craighasten's picture

Plantation trees

Observed: 25th November 2012 By: craighastencraighasten’s reputation in Plantscraighasten’s reputation in Plants

I'd be interested to know what type of trees these are. I know nothing about trees, but I think they ae some sort (sorts?) of conifer. its a small, derelict, former Forestry Commission experimental plantation. Damp and overgrown

Species interactions

No interactions present.

Species with which Spruce (Picea) interacts


Thistle's picture


look to be singles so spruce. (spruce - singles; pine - pairs; larch - lots.) Not sure which spruce, though.

cabbageleek's picture

Two things

The cones are from a pine and the needles are from a Spruce

Rachy Ramone's picture

Singles is not just Spruce...

Singles could be Spruce, but could also be Fir, or Yew, or even Sequoia.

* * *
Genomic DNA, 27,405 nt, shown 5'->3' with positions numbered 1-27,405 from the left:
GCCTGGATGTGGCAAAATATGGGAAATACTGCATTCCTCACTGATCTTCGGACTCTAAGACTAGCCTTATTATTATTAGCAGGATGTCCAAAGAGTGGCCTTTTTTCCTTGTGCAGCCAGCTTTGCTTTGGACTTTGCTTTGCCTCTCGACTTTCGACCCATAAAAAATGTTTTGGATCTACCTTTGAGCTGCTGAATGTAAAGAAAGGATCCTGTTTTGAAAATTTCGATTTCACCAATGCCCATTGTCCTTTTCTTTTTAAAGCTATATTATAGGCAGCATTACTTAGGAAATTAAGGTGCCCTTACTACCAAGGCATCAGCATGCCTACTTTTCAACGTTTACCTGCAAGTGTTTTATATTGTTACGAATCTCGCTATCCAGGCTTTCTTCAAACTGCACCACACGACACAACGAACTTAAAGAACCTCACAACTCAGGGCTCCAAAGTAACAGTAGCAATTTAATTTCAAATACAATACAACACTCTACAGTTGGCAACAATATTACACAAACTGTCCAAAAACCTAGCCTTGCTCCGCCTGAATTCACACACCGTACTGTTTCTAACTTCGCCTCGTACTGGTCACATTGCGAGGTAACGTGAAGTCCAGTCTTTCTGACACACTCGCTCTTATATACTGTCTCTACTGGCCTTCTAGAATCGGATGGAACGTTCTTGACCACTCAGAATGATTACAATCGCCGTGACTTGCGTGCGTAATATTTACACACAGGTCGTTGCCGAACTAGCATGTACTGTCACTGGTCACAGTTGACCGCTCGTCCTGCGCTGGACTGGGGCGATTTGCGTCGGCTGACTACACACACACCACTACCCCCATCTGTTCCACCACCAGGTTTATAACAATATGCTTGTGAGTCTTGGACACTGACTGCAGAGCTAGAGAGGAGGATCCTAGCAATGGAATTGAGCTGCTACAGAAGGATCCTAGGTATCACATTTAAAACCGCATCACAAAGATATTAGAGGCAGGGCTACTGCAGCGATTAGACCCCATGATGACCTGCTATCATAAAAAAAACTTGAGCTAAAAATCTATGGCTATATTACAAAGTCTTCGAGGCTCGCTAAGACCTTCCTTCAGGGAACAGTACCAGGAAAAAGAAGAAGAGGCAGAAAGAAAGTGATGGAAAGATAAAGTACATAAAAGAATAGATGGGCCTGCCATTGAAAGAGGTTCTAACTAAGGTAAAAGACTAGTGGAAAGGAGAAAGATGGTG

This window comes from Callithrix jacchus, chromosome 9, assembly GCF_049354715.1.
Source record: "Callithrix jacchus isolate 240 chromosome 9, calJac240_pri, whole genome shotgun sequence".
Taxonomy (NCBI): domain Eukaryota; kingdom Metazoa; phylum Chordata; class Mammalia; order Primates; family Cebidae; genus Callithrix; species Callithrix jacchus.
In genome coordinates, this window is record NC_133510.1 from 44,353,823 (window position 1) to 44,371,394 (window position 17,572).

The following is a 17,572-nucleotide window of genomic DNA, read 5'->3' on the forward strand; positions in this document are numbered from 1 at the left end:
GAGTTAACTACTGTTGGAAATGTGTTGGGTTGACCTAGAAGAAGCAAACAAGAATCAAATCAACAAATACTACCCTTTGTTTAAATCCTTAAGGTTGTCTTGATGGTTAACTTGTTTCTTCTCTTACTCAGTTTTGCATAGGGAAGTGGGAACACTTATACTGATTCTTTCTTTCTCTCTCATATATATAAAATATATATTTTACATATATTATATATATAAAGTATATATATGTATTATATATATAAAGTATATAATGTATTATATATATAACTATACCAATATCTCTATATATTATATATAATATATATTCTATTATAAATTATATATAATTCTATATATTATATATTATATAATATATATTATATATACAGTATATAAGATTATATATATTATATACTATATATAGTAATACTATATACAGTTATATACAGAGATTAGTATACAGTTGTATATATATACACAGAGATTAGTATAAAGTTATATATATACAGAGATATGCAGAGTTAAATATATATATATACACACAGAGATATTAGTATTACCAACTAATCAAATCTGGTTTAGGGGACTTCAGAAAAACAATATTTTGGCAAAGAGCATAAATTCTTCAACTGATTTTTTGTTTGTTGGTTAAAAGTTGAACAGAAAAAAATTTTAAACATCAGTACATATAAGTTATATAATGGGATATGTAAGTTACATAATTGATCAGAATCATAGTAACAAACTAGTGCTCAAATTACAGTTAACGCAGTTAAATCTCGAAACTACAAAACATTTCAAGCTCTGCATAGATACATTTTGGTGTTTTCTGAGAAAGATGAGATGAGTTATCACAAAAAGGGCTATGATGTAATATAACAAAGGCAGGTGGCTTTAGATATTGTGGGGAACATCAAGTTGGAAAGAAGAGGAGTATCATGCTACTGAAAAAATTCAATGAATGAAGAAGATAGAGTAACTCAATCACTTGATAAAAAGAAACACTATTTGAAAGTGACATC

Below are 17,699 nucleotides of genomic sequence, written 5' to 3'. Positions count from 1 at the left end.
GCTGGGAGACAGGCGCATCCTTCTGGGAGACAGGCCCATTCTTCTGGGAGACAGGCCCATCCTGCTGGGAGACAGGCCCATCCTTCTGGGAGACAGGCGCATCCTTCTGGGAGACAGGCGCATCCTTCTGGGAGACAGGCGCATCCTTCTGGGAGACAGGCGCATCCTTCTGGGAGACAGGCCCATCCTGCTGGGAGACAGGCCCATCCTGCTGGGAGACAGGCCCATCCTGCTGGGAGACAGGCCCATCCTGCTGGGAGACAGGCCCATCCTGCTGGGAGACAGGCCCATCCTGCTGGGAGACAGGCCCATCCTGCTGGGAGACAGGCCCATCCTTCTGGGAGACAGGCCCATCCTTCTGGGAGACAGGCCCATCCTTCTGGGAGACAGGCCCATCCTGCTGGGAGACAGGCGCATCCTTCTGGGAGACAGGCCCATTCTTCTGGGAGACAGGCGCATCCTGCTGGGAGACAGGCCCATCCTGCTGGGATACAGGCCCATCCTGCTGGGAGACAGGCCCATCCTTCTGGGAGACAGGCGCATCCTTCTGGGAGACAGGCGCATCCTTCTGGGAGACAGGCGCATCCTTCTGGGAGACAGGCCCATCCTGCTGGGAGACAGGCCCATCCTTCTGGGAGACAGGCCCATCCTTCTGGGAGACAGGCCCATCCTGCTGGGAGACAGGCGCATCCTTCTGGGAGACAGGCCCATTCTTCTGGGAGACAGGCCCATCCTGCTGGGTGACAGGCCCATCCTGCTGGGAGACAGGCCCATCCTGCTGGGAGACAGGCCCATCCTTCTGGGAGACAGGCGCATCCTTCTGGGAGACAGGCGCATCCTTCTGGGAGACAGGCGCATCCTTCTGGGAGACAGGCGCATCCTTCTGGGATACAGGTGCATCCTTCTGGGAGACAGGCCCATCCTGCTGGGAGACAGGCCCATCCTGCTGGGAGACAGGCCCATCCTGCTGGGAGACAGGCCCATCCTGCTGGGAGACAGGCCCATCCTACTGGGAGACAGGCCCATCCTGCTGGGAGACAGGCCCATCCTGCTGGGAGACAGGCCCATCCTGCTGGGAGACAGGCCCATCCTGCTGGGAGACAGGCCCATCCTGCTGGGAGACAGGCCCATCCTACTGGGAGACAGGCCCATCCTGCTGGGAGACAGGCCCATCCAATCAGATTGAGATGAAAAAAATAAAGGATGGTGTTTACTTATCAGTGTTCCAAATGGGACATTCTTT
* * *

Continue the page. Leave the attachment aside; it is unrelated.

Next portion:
Also, if I'm being picky, Pine comes in 2s,3s, and 5s. Not just in pairs.

The pic with the leaves shows dead Pine needles in pairs, caught on the branches, and they don't appear to be more than 4" long (hard to tell from photo, with no scale reference) so I'd say there are Scots Pine in the area!

Rachy Ramone

How to take close-ups with cheap phone and hand-lens:
Field Guides for Budding Botanists:

lavateraguy's picture

I was thinking ...

... that the foliage looked like Picea, or possibly Abies, but that the cones weren't Picea, and that the habit of the trees looked like a straggly Pinus sylvestris.

So in the light of the various comments, I suggest that the plantation is of Pinus sylvestris, or possibly Pinus contorta, and a Picea abies (the needles look too short for Picea sitchensis) from somewhere else has seeded in.

cabbageleek's picture

I agree, though I think Pinus

I agree, though I think Pinus contorta is most likely. It has persisent, lopsided cones like these.

Thistle's picture


but it's a useful starting point and easily memorised.

lavateraguy's picture

needles borne singly ...

... is likely the plesiomorphous state in conifers. Derived states include small clusters of 2, 3 or 5 in Pinus (with Pinus monophylla as a trap for the unwary), larger clusters in Larix and Cedrus, whorls in Sciadopitys, and scale leaves in the adult foliage of Cupressaceae.